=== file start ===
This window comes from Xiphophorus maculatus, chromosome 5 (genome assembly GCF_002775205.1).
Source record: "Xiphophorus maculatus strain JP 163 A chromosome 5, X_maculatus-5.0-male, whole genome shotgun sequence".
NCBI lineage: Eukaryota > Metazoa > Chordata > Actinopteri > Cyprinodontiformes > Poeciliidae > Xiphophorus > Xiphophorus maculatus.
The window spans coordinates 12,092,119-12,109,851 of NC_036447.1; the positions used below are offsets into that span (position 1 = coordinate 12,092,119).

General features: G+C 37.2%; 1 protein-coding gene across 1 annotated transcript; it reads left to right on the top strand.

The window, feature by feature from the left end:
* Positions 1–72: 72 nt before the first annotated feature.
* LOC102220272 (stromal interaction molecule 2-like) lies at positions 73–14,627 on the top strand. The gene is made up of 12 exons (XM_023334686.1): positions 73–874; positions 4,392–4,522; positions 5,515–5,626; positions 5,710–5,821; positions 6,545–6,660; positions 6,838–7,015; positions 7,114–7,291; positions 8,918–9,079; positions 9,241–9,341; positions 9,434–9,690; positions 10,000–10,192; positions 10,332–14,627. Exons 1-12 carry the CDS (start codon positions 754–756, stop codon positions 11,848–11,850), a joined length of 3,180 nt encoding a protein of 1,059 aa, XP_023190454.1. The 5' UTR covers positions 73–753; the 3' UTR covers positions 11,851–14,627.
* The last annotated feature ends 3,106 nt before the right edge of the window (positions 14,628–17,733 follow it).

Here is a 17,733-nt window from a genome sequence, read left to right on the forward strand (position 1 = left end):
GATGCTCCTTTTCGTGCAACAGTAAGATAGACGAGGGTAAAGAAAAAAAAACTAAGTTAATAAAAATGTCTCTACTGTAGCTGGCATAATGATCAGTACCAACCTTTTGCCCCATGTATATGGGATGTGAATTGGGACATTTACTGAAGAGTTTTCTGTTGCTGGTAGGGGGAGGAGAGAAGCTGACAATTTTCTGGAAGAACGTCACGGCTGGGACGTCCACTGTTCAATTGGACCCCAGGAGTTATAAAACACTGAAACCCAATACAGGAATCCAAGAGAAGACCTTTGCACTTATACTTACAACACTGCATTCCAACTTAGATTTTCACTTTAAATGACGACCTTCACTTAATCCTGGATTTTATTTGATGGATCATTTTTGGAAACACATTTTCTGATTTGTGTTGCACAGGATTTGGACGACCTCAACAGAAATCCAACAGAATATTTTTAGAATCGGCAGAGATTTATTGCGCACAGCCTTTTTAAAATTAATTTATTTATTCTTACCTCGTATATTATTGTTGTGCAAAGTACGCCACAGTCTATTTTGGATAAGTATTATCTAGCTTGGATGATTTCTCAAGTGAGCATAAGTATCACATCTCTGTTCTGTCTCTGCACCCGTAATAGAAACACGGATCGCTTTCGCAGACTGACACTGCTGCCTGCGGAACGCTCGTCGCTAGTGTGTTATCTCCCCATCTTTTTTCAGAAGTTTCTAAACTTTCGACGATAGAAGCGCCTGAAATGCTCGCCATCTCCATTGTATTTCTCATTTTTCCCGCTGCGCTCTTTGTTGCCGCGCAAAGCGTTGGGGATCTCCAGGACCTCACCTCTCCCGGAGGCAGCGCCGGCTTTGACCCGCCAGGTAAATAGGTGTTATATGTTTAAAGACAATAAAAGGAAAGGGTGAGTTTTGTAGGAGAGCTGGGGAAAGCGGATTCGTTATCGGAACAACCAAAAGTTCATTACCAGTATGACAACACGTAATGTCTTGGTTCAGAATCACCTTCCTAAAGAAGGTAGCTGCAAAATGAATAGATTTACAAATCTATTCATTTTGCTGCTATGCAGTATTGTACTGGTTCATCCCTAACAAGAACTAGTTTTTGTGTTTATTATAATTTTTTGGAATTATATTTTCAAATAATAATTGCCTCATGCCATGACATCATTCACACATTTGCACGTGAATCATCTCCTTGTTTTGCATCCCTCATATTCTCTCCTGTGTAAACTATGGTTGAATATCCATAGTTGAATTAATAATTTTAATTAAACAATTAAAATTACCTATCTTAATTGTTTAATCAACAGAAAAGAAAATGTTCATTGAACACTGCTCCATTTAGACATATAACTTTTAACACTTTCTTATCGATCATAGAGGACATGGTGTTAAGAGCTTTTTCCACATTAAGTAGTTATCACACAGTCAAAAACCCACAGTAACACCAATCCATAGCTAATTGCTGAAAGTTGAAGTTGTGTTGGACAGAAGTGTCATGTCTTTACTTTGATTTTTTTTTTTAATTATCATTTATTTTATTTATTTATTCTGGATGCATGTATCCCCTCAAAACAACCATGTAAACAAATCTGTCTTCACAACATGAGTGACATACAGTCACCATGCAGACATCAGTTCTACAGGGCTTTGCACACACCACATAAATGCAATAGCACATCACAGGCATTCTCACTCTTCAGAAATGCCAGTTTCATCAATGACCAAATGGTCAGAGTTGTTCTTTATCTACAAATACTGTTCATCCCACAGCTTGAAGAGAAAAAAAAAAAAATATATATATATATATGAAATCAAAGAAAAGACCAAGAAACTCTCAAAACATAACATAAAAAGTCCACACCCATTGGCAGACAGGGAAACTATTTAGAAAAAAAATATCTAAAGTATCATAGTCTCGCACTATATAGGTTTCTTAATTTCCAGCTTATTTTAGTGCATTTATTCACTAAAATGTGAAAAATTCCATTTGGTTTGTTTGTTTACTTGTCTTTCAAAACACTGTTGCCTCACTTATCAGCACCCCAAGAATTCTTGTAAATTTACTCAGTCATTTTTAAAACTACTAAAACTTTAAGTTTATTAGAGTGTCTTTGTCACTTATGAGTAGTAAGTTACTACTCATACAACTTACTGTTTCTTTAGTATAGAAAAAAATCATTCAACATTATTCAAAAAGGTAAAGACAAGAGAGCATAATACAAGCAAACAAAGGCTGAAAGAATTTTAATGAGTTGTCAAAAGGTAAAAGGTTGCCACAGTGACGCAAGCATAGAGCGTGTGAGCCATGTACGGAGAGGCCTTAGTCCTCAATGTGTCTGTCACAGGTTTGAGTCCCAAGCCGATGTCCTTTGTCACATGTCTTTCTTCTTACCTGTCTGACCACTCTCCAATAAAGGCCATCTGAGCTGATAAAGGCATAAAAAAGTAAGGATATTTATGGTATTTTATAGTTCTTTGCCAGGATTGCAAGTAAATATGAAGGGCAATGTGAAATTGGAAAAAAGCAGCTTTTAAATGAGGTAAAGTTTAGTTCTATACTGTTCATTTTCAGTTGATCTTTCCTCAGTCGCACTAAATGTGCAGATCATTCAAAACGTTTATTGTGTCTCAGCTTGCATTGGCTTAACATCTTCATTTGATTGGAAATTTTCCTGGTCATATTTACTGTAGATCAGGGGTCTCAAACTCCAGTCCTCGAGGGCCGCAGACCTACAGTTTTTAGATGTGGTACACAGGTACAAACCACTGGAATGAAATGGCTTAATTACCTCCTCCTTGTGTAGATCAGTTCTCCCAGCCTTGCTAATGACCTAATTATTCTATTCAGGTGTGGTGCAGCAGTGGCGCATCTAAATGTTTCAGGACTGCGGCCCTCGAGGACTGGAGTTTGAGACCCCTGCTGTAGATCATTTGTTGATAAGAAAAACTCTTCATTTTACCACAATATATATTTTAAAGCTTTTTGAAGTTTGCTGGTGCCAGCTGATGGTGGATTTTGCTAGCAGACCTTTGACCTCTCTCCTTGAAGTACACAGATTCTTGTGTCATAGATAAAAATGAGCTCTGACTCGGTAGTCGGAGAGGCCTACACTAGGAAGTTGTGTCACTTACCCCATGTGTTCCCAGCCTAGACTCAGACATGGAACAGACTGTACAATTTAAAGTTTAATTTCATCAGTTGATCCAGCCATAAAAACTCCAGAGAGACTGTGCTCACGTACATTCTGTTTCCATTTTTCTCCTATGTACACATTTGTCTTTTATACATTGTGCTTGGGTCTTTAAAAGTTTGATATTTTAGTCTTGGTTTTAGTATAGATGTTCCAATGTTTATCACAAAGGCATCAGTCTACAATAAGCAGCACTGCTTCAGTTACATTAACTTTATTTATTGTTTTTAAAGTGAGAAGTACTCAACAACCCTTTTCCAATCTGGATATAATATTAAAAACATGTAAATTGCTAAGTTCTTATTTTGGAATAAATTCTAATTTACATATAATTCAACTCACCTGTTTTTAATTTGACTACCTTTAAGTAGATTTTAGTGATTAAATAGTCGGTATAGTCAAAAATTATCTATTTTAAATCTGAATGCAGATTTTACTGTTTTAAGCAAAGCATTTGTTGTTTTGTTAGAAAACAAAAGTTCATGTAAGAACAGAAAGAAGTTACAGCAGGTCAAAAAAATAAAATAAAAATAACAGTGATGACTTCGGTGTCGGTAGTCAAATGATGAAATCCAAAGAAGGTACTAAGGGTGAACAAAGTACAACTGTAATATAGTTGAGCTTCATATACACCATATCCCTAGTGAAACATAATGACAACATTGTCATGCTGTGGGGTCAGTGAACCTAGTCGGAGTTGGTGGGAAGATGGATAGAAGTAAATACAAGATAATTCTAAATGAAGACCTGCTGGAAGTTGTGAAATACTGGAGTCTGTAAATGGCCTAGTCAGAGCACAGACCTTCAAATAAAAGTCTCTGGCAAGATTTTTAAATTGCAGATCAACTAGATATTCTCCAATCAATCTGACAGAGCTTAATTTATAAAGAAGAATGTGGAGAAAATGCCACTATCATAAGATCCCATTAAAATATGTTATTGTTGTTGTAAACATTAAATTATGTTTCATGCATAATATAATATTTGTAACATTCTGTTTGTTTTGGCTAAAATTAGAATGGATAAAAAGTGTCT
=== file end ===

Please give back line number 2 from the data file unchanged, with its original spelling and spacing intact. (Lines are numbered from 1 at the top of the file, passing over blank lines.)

Source record: "Xiphophorus maculatus strain JP 163 A chromosome 5, X_maculatus-5.0-male, whole genome shotgun sequence".